Imagine if your phone, or whatever device you use, kept track of your health better than your family physician does; Imagine if it could tell you ahead of time if you were getting sick before you were aware of symptoms, or told you what to do to avoid getting sick; Imagine if it could share your information with medical professionals, give you referrals to specialists and even prescribe medications for you. All of that is possible, or it soon will be.

Over the coming decades, new technologies will vastly improve health care. Technologies like stem cell and gene therapies, nanotechnology, robotics, 3D printed limbs, organs and tissues and an array of new pharmaceuticals could allow people to live longer, healthier lives and eradicate diseases which have plagued humanity since pre-history.

Of course, all of these technologies will come with a price tag and add to the already high cost of quality health care. One of the ways to minimize those costs will be to cut down on ER visits and doctor’s visits. Another way to cut costs will be to catch diseases and other health conditions early so that they treatment can begin before they become serious. Fortunately, relatively inexpensive technology will help with both of these things.

Right now, on my iPhone, there is an app that includes a step counter and various functions to help keep track of your activity, your sleep patterns and your diet. It also stores important medical information. However, this is just a toy compared to what is possible, or what will shortly be possible.

In the future, using the internet of things, various sensors, user inputs and in some cases implants it will do far more. A likely future health app will store your medical history including information on allergies and prescriptions, and your genetic information. It will monitor your activity levels, heart rate, temperature, blood pressure and weight. It will also monitor any symptoms you experience, ranging from aches and pains to indigestion, colds and flu and even mental health symptoms such as anxiety and depression.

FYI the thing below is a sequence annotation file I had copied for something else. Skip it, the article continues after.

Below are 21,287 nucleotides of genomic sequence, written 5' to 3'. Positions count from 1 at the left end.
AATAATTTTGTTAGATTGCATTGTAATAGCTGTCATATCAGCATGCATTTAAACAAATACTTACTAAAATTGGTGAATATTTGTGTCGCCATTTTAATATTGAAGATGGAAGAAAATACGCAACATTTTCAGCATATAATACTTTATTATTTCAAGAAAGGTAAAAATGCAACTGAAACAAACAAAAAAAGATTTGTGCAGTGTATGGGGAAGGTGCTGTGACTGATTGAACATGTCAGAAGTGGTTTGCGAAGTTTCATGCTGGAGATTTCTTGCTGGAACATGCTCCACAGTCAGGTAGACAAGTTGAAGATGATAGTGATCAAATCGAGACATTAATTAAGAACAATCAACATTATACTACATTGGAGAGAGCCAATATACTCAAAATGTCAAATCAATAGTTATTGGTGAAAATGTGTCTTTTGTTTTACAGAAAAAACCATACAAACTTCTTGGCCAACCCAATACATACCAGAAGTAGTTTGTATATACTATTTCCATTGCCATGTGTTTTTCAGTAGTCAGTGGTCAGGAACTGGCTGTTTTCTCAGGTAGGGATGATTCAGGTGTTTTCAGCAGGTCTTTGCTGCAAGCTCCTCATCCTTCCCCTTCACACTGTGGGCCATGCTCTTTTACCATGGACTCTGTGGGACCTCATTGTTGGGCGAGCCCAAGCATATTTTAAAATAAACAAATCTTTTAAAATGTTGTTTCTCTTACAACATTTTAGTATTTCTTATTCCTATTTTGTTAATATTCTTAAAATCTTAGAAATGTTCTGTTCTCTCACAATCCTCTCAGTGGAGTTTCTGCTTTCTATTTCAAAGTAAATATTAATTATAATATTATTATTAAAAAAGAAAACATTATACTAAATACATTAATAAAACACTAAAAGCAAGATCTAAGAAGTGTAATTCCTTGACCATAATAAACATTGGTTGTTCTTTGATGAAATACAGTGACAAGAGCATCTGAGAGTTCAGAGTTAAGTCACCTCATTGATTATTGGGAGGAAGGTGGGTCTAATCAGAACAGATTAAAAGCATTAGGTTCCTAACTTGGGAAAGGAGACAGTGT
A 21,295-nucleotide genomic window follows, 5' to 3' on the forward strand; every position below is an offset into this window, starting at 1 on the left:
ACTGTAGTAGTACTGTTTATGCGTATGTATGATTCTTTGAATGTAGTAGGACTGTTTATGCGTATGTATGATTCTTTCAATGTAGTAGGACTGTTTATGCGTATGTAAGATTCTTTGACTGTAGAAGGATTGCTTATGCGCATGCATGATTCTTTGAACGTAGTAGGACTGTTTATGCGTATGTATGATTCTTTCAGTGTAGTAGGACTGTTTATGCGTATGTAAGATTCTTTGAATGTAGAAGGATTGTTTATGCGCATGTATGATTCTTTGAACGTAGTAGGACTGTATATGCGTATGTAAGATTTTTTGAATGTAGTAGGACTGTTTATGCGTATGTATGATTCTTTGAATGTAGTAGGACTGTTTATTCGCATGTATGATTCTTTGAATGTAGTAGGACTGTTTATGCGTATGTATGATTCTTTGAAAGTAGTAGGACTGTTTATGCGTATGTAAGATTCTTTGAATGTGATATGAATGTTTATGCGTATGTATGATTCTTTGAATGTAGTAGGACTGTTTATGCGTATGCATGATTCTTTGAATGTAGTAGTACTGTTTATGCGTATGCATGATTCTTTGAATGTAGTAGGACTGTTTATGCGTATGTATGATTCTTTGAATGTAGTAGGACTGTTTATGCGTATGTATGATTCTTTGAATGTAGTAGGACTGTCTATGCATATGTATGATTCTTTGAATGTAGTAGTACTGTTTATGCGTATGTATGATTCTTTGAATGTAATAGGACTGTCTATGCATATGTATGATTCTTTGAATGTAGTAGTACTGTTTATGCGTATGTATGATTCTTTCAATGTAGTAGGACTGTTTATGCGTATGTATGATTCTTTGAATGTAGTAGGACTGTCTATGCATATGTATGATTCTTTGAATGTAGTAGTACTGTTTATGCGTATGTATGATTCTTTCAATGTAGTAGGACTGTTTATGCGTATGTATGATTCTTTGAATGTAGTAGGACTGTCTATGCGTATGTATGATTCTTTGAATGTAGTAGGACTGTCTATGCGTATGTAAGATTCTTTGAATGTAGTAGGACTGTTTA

In addition to monitoring you, it will monitor local, national and international public health databases. It will also monitor weather, airborne allergens and pollution. Finally, it will have access to the whole of medical knowledge, from the most basic texts to the very latest published medical research.

Using aggregated, anonymous data public health officials will be able to better allocate resources. They will be able to monitor the spread of disease in real-time. In some cases, it will allow them to trace disease outbreaks or cases of things like food poisoning back to the source. Hospitals will be able to bring in staff or send people home based on how the city is feeling today and long-term trends will allow governments to anticipate short and long-term trends and budget accordingly.

For you, as the end-user of the app, it will be able to tell you what you should and shouldn’t worry about. It will warn you if you are heading out on a day when you could have allergy problems. It will give you a heads up if there is a flu outbreak in a part of the city that you’re planning to visit. It will monitor your health and look for trends you should keep an eye on. It will tell you when you need to visit a doctor for your symptoms, but more frequently, it will refer you to a lab to gather further data or simply diagnose you and tell you what you should do next. (There are already artificial intelligence systems that are better at diagnosing patients than doctors are.)

Before it recommends a treatment or prescribes a drug, it will be able to run simulations using your DNA, blood chemistry and gut microbiome to determine how you are likely to react to it. That will allow it to not only recommend the right drug but to monitor the side effects you might experience.

All of this means a more efficient health care system and better health outcomes for individuals, with fewer doctor’s appointments or emergency room visits. It will also make the benefits of advances in medical technology available to more people, without bankrupting government healthcare systems.